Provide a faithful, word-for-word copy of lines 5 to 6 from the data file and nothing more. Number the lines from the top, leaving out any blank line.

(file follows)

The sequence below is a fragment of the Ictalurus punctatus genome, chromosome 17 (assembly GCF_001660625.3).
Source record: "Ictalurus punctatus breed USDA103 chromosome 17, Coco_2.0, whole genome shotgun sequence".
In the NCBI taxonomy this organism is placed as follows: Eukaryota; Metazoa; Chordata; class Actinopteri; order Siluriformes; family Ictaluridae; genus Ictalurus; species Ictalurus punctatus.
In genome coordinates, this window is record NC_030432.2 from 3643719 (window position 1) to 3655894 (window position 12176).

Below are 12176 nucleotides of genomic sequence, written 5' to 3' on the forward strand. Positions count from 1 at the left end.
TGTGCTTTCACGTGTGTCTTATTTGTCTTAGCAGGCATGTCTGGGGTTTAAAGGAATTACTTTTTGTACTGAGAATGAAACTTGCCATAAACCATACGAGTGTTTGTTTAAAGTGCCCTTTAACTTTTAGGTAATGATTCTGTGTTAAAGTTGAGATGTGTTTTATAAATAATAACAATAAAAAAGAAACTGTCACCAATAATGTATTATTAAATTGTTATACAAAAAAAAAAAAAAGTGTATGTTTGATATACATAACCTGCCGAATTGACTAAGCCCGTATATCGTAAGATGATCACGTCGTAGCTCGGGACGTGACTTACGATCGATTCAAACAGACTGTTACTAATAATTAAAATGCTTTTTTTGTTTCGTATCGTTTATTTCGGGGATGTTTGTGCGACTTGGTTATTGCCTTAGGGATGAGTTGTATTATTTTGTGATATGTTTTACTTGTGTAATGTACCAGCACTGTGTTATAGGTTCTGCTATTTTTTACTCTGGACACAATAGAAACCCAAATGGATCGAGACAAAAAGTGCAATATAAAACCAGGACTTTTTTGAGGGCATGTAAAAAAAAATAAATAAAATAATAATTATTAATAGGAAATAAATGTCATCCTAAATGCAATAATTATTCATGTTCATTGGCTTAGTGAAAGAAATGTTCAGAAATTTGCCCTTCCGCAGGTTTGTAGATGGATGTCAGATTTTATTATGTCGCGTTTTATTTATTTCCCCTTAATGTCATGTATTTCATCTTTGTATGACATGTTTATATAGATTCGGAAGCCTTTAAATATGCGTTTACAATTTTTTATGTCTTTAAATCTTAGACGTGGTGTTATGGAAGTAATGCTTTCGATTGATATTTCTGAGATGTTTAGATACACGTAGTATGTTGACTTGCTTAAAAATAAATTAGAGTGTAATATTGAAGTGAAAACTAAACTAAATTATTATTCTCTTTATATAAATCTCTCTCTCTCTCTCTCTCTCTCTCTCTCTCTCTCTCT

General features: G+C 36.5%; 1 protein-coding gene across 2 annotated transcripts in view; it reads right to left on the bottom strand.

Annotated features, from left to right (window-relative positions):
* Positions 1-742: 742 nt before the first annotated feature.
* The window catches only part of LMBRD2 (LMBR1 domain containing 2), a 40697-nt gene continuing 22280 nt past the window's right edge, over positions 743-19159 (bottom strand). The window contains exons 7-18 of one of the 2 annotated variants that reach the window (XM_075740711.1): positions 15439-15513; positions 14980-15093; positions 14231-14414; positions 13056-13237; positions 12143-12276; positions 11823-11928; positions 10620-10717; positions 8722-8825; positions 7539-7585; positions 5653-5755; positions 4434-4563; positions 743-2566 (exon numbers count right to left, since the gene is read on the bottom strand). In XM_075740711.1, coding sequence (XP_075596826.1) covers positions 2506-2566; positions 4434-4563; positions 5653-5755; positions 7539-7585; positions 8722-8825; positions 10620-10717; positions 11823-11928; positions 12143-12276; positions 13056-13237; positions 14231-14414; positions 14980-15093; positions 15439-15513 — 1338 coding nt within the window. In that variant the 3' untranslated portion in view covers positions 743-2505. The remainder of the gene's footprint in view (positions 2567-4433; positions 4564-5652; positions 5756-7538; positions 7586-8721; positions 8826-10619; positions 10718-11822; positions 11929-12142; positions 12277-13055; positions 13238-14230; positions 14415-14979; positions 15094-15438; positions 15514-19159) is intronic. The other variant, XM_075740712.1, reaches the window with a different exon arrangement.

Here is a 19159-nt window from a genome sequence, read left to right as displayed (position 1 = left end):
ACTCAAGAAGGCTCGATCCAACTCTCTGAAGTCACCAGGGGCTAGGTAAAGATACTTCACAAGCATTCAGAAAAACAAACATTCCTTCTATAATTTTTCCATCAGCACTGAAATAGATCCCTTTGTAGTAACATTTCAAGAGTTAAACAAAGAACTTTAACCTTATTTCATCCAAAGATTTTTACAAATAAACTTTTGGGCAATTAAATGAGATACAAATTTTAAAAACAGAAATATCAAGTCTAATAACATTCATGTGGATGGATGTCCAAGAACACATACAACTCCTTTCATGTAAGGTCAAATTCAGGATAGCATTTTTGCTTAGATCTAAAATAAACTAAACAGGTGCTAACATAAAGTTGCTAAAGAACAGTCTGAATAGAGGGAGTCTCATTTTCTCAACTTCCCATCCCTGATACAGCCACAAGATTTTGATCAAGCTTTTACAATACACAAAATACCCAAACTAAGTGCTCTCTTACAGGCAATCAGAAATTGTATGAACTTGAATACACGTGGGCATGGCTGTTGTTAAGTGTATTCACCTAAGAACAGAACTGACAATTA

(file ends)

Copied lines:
Below are 12176 nucleotides of genomic sequence, written 5' to 3' on the forward strand. Positions count from 1 at the left end.
TGTGCTTTCACGTGTGTCTTATTTGTCTTAGCAGGCATGTCTGGGGTTTAAAGGAATTACTTTTTGTACTGAGAATGAAACTTGCCATAAACCATACGAGTGTTTGTTTAAAGTGCCCTTTAACTTTTAGGTAATGATTCTGTGTTAAAGTTGAGATGTGTTTTATAAATAATAACAATAAAAAAGAAACTGTCACCAATAATGTATTATTAAATTGTTATACAAAAAAAAAAAAAAGTGTATGTTTGATATACATAACCTGCCGAATTGACTAAGCCCGTATATCGTAAGATGATCACGTCGTAGCTCGGGACGTGACTTACGATCGATTCAAACAGACTGTTACTAATAATTAAAATGCTTTTTTTGTTTCGTATCGTTTATTTCGGGGATGTTTGTGCGACTTGGTTATTGCCTTAGGGATGAGTTGTATTATTTTGTGATATGTTTTACTTGTGTAATGTACCAGCACTGTGTTATAGGTTCTGCTATTTTTTACTCTGGACACAATAGAAACCCAAATGGATCGAGACAAAAAGTGCAATATAAAACCAGGACTTTTTTGAGGGCATGTAAAAAAAAATAAATAAAATAATAATTATTAATAGGAAATAAATGTCATCCTAAATGCAATAATTATTCATGTTCATTGGCTTAGTGAAAGAAATGTTCAGAAATTTGCCCTTCCGCAGGTTTGTAGATGGATGTCAGATTTTATTATGTCGCGTTTTATTTATTTCCCCTTAATGTCATGTATTTCATCTTTGTATGACATGTTTATATAGATTCGGAAGCCTTTAAATATGCGTTTACAATTTTTTATGTCTTTAAATCTTAGACGTGGTGTTATGGAAGTAATGCTTTCGATTGATATTTCTGAGATGTTTAGATACACGTAGTATGTTGACTTGCTTAAAAATAAATTAGAGTGTAATATTGAAGTGAAAACTAAACTAAATTATTATTCTCTTTATATAAATCTCTCTCTCTCTCTCTCTCTCTCTCTCTCTCTCTCTCT